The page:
You might also consider renting meeting space, when you need a board room environment to meet with clients or you need quiet that you’re not able to get from a coffee shop of at home. Use a tool like Calendly to schedule meetings.
5. Manage Customer Relationships
In any small business, networking is key. Your network will refer you to clients, can share important resources with you and can inspire business innovation.
You can manage your contacts with a customer relationship management program. Research options like Salesforce, HubSpot, Zoho, Insightly, Zendesk and Pipedrive to see which platform fits your or your team’s needs.
With every client interaction, from a phone call to a LinkedIn message, log the customer or networking details and note what type of communication you had. You’ll be able to pick up where you left off last time and show you’re invested in the relationship.
You could also do this manually using a tool like Microsoft Excel or Google Sheets. As you scale your business, you may want to invest in something more sophisticated to accelerate your growth, sales and marketing efforts.
6. Research State & Federal HR Laws
Working alone as an independent contractor is pretty straightforward. But with any small business, once you start hiring additional workers or contractors to partner with on projects, it becomes more complicated.
You’ll want to research your state and federal human resources laws to ensure your hiring and employment practices are legal. This will affect things like salary and payment, scheduling, paperwork and contracts.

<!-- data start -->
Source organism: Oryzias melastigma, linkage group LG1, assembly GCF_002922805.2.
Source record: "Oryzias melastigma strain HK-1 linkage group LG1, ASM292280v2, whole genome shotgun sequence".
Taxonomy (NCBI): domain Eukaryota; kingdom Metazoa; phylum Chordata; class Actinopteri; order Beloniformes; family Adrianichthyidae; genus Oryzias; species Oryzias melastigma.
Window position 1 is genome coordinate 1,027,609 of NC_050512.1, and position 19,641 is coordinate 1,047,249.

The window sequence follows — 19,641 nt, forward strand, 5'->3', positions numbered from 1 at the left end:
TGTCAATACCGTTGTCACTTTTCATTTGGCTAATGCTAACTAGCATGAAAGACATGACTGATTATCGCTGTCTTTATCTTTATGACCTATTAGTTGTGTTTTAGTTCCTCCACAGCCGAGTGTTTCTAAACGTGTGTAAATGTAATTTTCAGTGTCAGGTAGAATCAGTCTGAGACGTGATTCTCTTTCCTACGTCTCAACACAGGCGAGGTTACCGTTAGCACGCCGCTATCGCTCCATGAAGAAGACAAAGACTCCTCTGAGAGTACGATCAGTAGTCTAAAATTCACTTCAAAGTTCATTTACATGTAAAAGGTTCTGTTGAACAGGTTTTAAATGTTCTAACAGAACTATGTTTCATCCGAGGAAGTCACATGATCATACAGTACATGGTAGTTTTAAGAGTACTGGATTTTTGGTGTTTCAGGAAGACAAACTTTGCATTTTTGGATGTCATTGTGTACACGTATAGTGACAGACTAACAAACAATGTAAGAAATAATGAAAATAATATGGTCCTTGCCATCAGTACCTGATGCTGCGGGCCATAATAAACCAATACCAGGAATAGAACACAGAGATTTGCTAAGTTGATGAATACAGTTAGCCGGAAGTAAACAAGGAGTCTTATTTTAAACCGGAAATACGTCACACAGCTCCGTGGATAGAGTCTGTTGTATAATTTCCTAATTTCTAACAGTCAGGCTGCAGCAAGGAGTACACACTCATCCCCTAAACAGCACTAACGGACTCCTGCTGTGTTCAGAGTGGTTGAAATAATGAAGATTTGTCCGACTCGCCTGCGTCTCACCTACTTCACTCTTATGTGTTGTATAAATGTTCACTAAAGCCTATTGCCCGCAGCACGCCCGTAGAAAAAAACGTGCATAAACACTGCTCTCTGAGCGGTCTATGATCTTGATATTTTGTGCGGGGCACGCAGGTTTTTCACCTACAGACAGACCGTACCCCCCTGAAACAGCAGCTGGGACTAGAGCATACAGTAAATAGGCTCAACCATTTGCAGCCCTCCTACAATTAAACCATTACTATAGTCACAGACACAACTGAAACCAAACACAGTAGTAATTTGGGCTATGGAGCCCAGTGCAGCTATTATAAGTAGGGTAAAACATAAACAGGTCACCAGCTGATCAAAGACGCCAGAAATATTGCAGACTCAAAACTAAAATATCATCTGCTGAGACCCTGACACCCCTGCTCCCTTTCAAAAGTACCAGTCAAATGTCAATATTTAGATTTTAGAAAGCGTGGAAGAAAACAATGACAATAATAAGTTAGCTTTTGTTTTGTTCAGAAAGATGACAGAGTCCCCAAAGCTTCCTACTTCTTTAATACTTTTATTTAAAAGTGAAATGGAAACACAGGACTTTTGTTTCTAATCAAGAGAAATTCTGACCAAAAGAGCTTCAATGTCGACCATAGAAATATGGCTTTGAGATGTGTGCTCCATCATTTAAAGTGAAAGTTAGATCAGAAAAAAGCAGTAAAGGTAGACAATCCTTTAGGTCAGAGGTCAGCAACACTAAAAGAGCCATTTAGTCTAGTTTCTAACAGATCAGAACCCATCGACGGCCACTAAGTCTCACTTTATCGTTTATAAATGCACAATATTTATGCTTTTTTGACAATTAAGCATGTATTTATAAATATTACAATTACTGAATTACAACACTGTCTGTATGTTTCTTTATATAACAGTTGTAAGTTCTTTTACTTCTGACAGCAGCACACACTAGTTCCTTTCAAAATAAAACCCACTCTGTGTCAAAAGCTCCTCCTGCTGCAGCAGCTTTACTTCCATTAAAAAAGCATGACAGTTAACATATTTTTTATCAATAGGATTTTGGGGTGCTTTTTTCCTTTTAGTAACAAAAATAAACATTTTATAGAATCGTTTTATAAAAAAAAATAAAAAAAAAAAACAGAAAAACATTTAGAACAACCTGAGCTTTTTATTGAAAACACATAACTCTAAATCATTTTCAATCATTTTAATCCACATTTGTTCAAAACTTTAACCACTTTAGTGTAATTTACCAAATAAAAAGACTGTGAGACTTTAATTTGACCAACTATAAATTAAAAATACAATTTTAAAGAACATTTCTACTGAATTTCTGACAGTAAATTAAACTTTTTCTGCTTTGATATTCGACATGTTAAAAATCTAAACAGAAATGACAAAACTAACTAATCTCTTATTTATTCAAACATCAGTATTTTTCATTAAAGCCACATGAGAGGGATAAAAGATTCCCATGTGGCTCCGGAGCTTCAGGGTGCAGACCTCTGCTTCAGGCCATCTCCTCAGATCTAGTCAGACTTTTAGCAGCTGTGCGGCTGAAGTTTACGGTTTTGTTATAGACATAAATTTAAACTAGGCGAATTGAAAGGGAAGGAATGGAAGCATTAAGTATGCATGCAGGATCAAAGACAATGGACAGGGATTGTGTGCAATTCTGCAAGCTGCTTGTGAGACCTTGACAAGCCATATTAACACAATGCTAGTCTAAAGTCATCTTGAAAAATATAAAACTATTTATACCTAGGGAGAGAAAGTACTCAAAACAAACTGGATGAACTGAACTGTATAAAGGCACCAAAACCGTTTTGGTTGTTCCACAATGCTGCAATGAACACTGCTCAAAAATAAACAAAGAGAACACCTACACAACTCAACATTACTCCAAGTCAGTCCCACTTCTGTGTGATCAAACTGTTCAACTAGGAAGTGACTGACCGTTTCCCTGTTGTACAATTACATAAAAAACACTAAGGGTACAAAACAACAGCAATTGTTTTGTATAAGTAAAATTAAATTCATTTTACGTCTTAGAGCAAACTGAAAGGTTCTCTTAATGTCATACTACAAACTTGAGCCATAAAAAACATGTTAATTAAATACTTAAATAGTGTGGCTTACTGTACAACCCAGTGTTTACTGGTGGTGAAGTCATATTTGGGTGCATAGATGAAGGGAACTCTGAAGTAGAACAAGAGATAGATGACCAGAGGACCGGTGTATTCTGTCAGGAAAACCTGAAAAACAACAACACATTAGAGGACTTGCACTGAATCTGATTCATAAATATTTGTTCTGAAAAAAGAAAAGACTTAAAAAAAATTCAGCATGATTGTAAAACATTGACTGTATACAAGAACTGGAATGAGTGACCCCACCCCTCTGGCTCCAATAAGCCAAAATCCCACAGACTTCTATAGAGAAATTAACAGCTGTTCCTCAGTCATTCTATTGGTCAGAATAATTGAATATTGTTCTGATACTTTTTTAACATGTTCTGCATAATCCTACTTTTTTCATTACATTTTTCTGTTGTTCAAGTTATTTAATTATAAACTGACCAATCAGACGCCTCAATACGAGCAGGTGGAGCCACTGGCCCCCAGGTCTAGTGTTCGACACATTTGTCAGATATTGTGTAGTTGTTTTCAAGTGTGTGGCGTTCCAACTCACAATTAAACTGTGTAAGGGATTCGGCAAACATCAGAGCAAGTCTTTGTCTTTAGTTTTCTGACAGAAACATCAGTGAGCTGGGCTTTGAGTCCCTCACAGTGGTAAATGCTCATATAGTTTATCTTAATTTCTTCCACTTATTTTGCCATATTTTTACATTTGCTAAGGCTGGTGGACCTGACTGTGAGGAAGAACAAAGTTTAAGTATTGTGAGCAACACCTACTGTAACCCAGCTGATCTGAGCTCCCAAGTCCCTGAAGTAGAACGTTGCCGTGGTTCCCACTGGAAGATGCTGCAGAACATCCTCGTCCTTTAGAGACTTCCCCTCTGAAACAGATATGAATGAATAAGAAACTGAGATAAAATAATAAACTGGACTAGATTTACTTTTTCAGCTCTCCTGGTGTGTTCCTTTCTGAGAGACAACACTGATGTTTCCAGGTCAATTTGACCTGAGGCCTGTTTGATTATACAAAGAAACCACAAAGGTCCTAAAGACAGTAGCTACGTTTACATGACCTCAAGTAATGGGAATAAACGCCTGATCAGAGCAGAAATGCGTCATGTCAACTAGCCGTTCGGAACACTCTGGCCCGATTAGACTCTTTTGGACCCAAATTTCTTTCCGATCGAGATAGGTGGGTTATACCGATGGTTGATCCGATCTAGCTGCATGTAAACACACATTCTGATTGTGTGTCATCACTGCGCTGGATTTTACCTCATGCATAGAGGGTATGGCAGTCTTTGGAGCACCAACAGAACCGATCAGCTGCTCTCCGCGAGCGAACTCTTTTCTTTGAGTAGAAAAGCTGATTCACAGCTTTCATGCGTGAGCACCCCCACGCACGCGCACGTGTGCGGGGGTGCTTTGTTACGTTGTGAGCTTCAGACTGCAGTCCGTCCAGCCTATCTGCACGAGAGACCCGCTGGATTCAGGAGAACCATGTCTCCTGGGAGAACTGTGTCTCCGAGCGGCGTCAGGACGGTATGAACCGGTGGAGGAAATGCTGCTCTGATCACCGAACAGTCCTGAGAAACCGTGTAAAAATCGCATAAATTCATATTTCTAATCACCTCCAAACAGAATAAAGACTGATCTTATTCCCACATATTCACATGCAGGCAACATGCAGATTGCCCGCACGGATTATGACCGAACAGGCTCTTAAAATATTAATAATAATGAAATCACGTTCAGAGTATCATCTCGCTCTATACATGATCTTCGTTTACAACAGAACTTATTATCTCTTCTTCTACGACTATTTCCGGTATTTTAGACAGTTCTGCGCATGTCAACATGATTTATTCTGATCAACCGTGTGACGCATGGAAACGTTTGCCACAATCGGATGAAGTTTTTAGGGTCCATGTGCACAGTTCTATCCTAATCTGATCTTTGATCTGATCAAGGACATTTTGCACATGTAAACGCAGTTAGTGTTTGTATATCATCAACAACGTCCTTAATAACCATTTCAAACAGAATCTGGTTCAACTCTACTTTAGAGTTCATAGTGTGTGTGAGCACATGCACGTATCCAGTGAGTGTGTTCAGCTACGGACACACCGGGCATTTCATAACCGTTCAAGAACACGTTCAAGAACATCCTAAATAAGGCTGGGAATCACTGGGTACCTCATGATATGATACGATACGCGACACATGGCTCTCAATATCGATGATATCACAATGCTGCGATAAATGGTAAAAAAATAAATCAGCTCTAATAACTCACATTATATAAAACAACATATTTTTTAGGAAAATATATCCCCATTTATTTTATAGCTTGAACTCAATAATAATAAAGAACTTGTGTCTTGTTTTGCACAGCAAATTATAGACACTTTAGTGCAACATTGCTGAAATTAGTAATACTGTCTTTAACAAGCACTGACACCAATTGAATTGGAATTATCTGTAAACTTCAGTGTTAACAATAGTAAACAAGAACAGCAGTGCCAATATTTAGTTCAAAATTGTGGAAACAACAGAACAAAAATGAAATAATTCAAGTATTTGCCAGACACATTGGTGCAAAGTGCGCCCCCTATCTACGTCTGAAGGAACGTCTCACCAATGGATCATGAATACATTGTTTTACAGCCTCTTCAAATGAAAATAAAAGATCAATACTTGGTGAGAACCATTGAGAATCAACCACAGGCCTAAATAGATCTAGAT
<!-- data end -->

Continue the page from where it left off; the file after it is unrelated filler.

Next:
Check out the U.S. Department of Labor’s State Labor Laws as a primer. Better yet, work with an employment or small business attorney so you can ensure all your business hiring and employment is safe and legal.
7. Get Expert Eyes on Customer Contracts
Unless you have a law background, contracts can be difficult to decipher. You want to ensure you’re getting compensated fairly, accurately and on-time. It helps to have a legal expert look over contracts your clients draft up, as well as to advise you on drafting your own agreements.
There are services like RocketLawyer and LawDepot that provide independent contractor templates. It may be worth working with a professional lawyer to ensure your contracts fit your business model. Especially if you plan on growing your business and hiring employees, working with a small business lawyer will ensure you’re protected every step of the way.
8. Prepare for Evolving Safety Considerations
The COVID-19 pandemic changed how most on-site businesses operated in 2020. It may have implications for future interactions, as well. When new developments or emerging pandemics strike, EHS professionals also need to adapt.